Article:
Saudi renaissance helping women lead ‘serious lives’

Since the announcement of the SaudiVision2030, the country has witnessed important changes in regards to women’s empowerment. (AN photo)
Updated 18 October 2019

Saudi renaissance helping women lead ‘serious lives’

  • Saudi Arabia is living a true developmental renaissance that has enabled women to live a serious and productive life

BEIRUT: The Kingdom is living a “true developmental renaissance” that has enabled women to live a serious and productive life rather than a “grouchy and inactive one,” the general manager of international cooperation and organizations at the Saudi Human Rights Commission told delegates at a forum in an impassioned speech.
Amal Yahya Al-Moualami was speaking in Beirut, at a forum organized by the Kingdom’s embassy in Lebanon.  
“I stand before you as a full-fledged Saudi citizen,” she said.
“Since the Kingdom’s accession to the Convention on the Elimination of all Forms of Discrimination Against Women in 2000, many gradual reforms have taken place. However, since the announcement of the Kingdom’s Vision 2030 (reform plan) in 2016, the country has witnessed important changes in regards to women’s empowerment and the fulfillment of their rights.”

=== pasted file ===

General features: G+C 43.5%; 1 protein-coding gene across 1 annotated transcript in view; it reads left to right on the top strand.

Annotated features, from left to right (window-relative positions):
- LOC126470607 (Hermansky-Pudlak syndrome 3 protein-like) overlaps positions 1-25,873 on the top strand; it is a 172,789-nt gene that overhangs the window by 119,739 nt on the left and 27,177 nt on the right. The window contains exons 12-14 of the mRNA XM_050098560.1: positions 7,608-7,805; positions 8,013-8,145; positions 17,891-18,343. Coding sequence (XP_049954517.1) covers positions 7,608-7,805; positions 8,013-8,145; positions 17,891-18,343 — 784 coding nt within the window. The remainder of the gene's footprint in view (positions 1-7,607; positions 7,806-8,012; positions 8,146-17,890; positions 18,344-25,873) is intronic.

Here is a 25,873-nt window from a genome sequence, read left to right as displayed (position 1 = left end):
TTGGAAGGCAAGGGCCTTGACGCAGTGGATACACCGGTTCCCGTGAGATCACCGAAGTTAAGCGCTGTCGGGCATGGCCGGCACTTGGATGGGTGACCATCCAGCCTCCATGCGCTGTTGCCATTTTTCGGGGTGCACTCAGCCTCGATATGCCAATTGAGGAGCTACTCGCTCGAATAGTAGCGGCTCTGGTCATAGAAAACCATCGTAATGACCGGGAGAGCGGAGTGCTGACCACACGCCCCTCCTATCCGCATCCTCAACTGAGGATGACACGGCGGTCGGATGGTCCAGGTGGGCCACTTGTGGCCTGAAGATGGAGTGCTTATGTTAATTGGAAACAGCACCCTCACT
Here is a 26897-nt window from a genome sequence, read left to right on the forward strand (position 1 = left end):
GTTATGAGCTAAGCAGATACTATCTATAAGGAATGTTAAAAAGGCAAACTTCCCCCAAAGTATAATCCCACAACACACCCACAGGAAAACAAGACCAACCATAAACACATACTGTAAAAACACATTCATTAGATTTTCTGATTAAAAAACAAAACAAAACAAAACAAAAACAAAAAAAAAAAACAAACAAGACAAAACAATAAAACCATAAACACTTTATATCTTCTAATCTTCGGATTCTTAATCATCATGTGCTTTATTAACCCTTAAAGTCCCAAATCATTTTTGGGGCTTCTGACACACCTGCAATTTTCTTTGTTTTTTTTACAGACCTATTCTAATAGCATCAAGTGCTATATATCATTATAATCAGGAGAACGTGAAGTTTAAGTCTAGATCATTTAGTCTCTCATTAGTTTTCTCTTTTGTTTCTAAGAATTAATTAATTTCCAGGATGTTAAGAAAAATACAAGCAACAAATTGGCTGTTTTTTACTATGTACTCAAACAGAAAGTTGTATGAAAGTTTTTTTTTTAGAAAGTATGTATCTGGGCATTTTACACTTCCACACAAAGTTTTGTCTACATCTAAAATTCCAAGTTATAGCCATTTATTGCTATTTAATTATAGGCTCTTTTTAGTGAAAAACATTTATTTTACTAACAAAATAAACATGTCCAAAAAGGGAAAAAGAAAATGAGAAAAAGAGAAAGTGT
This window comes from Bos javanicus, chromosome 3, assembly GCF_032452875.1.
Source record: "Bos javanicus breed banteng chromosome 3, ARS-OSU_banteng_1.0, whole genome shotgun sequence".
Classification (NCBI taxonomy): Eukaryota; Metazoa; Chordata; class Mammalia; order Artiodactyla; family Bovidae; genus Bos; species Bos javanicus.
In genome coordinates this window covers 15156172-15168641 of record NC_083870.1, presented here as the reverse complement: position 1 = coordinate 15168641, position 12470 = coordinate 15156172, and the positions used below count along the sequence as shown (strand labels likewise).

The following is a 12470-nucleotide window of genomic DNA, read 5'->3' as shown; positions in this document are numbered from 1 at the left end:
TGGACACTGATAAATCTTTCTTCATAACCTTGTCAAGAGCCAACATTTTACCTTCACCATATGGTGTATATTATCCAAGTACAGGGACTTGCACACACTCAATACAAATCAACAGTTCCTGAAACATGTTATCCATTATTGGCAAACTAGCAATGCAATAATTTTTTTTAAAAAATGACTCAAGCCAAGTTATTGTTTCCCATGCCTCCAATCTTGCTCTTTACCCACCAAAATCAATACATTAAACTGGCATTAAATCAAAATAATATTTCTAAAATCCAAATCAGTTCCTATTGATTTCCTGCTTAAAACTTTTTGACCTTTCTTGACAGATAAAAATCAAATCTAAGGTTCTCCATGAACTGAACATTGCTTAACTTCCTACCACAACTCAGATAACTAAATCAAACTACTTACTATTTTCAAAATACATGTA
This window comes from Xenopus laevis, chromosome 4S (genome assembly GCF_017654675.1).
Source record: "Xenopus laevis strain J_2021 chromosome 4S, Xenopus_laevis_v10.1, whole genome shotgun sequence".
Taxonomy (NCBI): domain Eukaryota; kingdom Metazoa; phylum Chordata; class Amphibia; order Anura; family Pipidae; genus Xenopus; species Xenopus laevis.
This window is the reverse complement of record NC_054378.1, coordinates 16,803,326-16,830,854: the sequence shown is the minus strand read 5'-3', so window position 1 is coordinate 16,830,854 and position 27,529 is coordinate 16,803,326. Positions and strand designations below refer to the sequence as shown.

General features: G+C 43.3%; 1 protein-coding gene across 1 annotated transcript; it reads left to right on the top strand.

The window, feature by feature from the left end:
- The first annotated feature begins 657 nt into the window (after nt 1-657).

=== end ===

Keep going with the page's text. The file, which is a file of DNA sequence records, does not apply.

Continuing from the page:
She cited examples such as the lifting of the driving ban, the enactment of an anti-harassment law and changes to laws regarding custody and alimony. Women were allowed to enter new fields such as aviation, state security, economy, entrepreneurship, tourism and entertainment, she told the forum.
“We were also delighted to see the appointment of the first Saudi woman as an ambassador, Princess Reema bint Bandar bin Sultan. The Kingdom is living a true developmental renaissance that has enabled women to live a serious and productive life rather than a grouchy and inactive one.”